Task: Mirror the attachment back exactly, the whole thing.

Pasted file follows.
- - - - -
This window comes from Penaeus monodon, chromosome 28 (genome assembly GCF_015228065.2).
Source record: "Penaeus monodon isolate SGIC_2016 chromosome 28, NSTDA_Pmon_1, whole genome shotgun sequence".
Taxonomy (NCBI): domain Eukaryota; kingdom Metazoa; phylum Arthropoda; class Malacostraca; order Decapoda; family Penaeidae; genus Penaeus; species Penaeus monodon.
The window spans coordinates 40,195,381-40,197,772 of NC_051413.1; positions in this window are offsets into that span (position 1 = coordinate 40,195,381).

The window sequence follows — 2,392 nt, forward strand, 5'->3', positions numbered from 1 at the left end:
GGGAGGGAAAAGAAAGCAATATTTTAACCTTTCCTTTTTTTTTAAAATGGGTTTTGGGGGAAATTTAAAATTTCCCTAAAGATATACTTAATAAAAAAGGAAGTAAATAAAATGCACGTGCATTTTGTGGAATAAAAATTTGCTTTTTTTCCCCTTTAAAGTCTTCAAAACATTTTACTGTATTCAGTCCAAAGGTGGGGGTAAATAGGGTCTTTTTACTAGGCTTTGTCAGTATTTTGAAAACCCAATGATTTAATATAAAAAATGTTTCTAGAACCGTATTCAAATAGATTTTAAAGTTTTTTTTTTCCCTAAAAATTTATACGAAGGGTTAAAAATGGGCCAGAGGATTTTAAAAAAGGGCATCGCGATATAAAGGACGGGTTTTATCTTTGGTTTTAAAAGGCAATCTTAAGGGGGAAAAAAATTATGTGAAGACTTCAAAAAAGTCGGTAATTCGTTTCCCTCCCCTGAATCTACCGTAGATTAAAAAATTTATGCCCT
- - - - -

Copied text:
This window comes from Penaeus monodon, chromosome 28 (genome assembly GCF_015228065.2).
Source record: "Penaeus monodon isolate SGIC_2016 chromosome 28, NSTDA_Pmon_1, whole genome shotgun sequence".
Taxonomy (NCBI): domain Eukaryota; kingdom Metazoa; phylum Arthropoda; class Malacostraca; order Decapoda; family Penaeidae; genus Penaeus; species Penaeus monodon.
The window spans coordinates 40,195,381-40,197,772 of NC_051413.1; positions in this window are offsets into that span (position 1 = coordinate 40,195,381).

The window sequence follows — 2,392 nt, forward strand, 5'->3', positions numbered from 1 at the left end:
GGGAGGGAAAAGAAAGCAATATTTTAACCTTTCCTTTTTTTTTAAAATGGGTTTTGGGGGAAATTTAAAATTTCCCTAAAGATATACTTAATAAAAAAGGAAGTAAATAAAATGCACGTGCATTTTGTGGAATAAAAATTTGCTTTTTTTCCCCTTTAAAGTCTTCAAAACATTTTACTGTATTCAGTCCAAAGGTGGGGGTAAATAGGGTCTTTTTACTAGGCTTTGTCAGTATTTTGAAAACCCAATGATTTAATATAAAAAATGTTTCTAGAACCGTATTCAAATAGATTTTAAAGTTTTTTTTTTCCCTAAAAATTTATACGAAGGGTTAAAAATGGGCCAGAGGATTTTAAAAAAGGGCATCGCGATATAAAGGACGGGTTTTATCTTTGGTTTTAAAAGGCAATCTTAAGGGGGAAAAAAATTATGTGAAGACTTCAAAAAAGTCGGTAATTCGTTTCCCTCCCCTGAATCTACCGTAGATTAAAAAATTTATGCCCT